By ABE SELIGPublished: SEPTEMBER 24, 2009 22:12Advertisement
In an emotional operation with delicate diplomatic underpinnings, over 550 Druse residents of the Golan Heights crossed the border into Syria on Thursday morning for a five-day trip that will include a visit to the tomb of the Prophet Habil, the Biblical Abel, southwest of Damascus.
The crossing, which was coordinated among the IDF, the International Committee of the Red Cross (ICRC), and the Israeli and Syrian interior ministries, was the 14th crossing of its kind in as many years, and included a higher number of pilgrims than had taken part in previous visits.
A large delegation of Druse religious leaders made up the bulk of those who entered Syria through the Kuneitra Crossing. Additional groups of men over the age of 35 and women over the age of 70 accompanied them.
According to the ICRC, the Syrian Interior Ministry had initially refused the women permission to enter the country. However, the ICRC was eventually able to secure the proper approval for them to make the visit.
"There was an initial list of 495 male elders and religious leaders, which had been approved by the Israeli government, and which was transferred to the Syrian Interior Ministry through our office in Damascus," an ICRC spokeswoman Nadia Didsy, told The Jerusalem Post on Thursday.
"While that list was also approved by the Syrians, we received an additional list two days ago that included 43 women and 17 more men, which the Israeli government had also approved. That list was again transferred to the Syrian authorities, who replied that it had been received with 'too short notice,' and that they couldn't take the additional measures for their passage.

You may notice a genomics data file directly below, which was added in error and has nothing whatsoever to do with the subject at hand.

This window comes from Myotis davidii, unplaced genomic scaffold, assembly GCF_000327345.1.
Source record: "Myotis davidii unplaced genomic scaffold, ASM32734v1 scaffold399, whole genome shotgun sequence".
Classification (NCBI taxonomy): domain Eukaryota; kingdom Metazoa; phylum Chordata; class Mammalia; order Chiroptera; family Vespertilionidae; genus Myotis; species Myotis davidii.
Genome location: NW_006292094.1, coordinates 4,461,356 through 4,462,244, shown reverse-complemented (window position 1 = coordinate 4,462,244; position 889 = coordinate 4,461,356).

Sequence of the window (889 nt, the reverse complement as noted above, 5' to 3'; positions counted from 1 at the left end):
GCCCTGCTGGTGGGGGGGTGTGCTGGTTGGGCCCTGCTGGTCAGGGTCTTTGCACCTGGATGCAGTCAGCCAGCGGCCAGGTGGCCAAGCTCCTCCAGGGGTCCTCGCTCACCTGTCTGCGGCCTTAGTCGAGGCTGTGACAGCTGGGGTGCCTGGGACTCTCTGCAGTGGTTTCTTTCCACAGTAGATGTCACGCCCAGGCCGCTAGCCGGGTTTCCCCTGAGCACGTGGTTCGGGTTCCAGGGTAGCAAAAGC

"However, in the end, we were able to secure the approval for those pilgrims as well, and everyone crossed over this morning."
Still, a number of young Druse women who have been denied the ability to reunite with family members in Syria because they had married Israeli citizens held a small protest at the crossing Thursday morning to voice their disappointment.
While Didsy said she was unfamiliar with the details of those cases, she said that the ICRC preferred that more women be allowed to enter Syria, and would continue working on their behalf.
Outside of the third-party role the ICRC played between the two governments, who have no official contact with one another, the international group also financed the pilgrims' transport, which included a number of buses, to ensure their safe passage.
"As a humanitarian organization, it's important to the ICRC that there is a link between the families," Didsy added.
Likud MK Ayoub Kara, himself a Druse, also worked diligently to secure the pilgrims' passage, and was on hand Thursday morning at Kuneitra to oversee the crossing.
"I was very moved to to take part in this event, and to be able to assist members of my community," Kara told the Post on Thursday.
"I had the opportunity to meet an 80-year-old woman who was making the trip, who hadn't seen her family [on the Syrian side of the border] since the Six Day War. I am proud to have had had the merit of making that happen."
Kara, who said that he had helped a wheelchair-bound woman make the crossing all the way to the entrance on the Syrian side, also said that he hoped future crossings would include even more people, and that such humanitarian operations would help bring Syria and Israel closer to peace.
"One of my goals when taking office was to begin opening the crossings once a month, if not more often," he said. "I have also worked on a project that would bring water from Syria, through a Turkish pipeline, into Israel."
Speaking of the young women who were not allowed to make the trip, Kara said he would also work on their behalf.
"We will find solutions to these problems," he said.
While the annual entrance of Druse sheikhs into Syria began in 1995, students have been permitted passage to attend universities in Syria on a regular basis, through the ICRC, for more than 16 years. In 2008 the ICRC facilitated the crossing of 552 students in nine separate operations throughout the year.
For 21 years, the ICRC has also assisted with practical arrangements for weddings - including security clearances for wedding guests - between Druse residents of the Golan and their prospective partners from Syria.
These ceremonies - which also present a rare occasion for separated family members to physically meet, if only for one hour - are organized and conducted under ICRC auspices, in the demilitarized zone at the Kuneitra crossing point.
In 2008, arrangements were made to facilitate a wedding in the UN-controlled demilitarized zone.
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